For years I’ve been hearing buzz about pomegranates: their juice, their seeds – all around a fruit you want to be including in your diet! But to be honest my closest encounter to date has been the Pomtini (don’t judge, they’re delicious!)…
Pomegranates are actually an ancient fruit (Egyptian Pharaohs actually were buried with a pomegranate, believing it would help them gain rebirth) and have roots originating from the Himalayas to the Mediterranean.
These days, you’re probably most familiar with the Pom brand – enjoying the seeds and juice in pre-packaged form.
The juice is also fantastic for you, but I like to go directly to the source – the seeds – rather than relying on the juice from concentrate. Pom has an answer for this, too, with their cute little Pom-Pom container that I found at Lunds, but juice or seeds, you’d be wise to pay attention to this fruit: 3/4 of a cup of arils (the juice-filled seeds found inside the pomegranate) contains 17-20% percent of your daily need for Vitamins C & K, which helps with everything from bone strength to iron absorption to healthy gums and the production of collagen and elastin (fabulous benefits for your skin’s health).
In addition, in according to Livestrong.com, pomegranate seeds, like other fruits and vegetables, are rich in phytochemicals, which are substances found in minute quantities in plant foods that fight disease. The group of phytochemicals in pomegranate seeds is called polyphenols. Pomegranate seeds are rich in specific polyphenols, such as tannins, quercetin and anthocyanins — all of which may offer both heart health and anti-cancer benefits. As powerful antioxidants, polyphenols may improve healthy cell survival, induce cancer cell death and prevent tumor growth, according to an article published in “The American Journal of Clinical Nutrition” in January 2005. Anthocyanins have anti-inflammatory, antiviral and antimicrobial properties.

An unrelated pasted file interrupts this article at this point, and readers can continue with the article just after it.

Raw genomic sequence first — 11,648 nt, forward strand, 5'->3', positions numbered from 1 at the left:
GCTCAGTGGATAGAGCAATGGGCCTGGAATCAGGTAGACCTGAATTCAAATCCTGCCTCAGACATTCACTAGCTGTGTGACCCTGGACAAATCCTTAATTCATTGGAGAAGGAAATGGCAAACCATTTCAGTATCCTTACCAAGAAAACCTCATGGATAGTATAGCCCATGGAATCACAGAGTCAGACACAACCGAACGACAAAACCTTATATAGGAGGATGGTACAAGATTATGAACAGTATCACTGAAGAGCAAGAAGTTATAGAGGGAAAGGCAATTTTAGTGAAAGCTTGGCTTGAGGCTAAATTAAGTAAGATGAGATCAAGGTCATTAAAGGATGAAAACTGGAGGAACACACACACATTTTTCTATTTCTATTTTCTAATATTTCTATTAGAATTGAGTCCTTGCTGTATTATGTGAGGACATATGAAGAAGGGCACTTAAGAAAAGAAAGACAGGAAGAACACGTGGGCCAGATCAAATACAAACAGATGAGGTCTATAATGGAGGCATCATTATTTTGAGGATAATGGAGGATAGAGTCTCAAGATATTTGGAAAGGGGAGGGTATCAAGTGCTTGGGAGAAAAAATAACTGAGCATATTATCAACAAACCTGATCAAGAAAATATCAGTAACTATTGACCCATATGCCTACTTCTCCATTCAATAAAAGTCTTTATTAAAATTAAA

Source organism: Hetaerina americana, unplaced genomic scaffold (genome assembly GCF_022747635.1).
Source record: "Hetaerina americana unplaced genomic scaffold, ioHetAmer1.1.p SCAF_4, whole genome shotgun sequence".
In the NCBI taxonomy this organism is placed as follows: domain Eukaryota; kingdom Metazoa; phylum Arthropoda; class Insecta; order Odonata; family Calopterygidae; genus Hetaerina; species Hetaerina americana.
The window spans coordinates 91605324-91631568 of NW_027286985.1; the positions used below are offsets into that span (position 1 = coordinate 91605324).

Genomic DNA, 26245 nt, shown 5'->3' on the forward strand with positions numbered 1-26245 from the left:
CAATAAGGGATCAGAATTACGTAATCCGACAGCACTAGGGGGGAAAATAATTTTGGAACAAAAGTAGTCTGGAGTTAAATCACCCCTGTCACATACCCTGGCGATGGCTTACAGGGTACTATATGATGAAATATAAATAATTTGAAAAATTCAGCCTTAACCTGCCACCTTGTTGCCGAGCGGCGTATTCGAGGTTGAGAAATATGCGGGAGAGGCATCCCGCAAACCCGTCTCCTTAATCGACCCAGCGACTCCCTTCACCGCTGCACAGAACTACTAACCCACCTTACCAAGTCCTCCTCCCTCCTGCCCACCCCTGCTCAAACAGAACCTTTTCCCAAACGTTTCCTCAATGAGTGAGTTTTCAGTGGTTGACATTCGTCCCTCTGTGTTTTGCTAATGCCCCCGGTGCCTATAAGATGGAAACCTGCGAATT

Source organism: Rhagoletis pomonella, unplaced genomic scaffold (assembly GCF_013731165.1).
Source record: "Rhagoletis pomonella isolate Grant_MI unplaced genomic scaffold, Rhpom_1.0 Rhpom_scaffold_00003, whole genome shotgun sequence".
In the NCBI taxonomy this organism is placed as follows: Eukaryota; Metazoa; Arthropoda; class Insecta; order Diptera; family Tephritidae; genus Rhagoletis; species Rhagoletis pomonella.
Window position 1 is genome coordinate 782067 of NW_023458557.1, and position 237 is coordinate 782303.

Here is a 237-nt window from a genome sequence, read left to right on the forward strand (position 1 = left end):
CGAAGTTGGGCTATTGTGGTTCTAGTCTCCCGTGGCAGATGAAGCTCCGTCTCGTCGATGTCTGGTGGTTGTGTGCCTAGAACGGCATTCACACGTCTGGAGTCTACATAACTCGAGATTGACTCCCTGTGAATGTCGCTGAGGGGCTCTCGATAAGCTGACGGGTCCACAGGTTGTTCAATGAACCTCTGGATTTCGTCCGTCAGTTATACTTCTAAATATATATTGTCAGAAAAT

To boot, 3/4 of a cup of seeds only contains 83 calories and 4 grams of dietary fiber – and I have to tell you, these seeds are DELICIOUS!
Great! So the question is – how do you get the arils out of the pomegranate if you’d rather use the seeds for cooking (or save quite a bit of money by doing it yourself and buying the fruit whole rather than pre-packaged)? It’s a couple steps – but will only take 3 minutes of your time!
1. Cut off the crown of the pomegranate (top) and slice it in half, then cut it into sections. Be careful! Juice will come out (don’t wear a white scarf while de-seeding, as I so wisely did :))
2. Place the sections in a bowl of water, and roll the arils out of the pomegranate. We do this in water because some of the white pith inevitably comes out with it, and the pom seeds sink to the bottom but the pith floats – making it easy to separate for eating!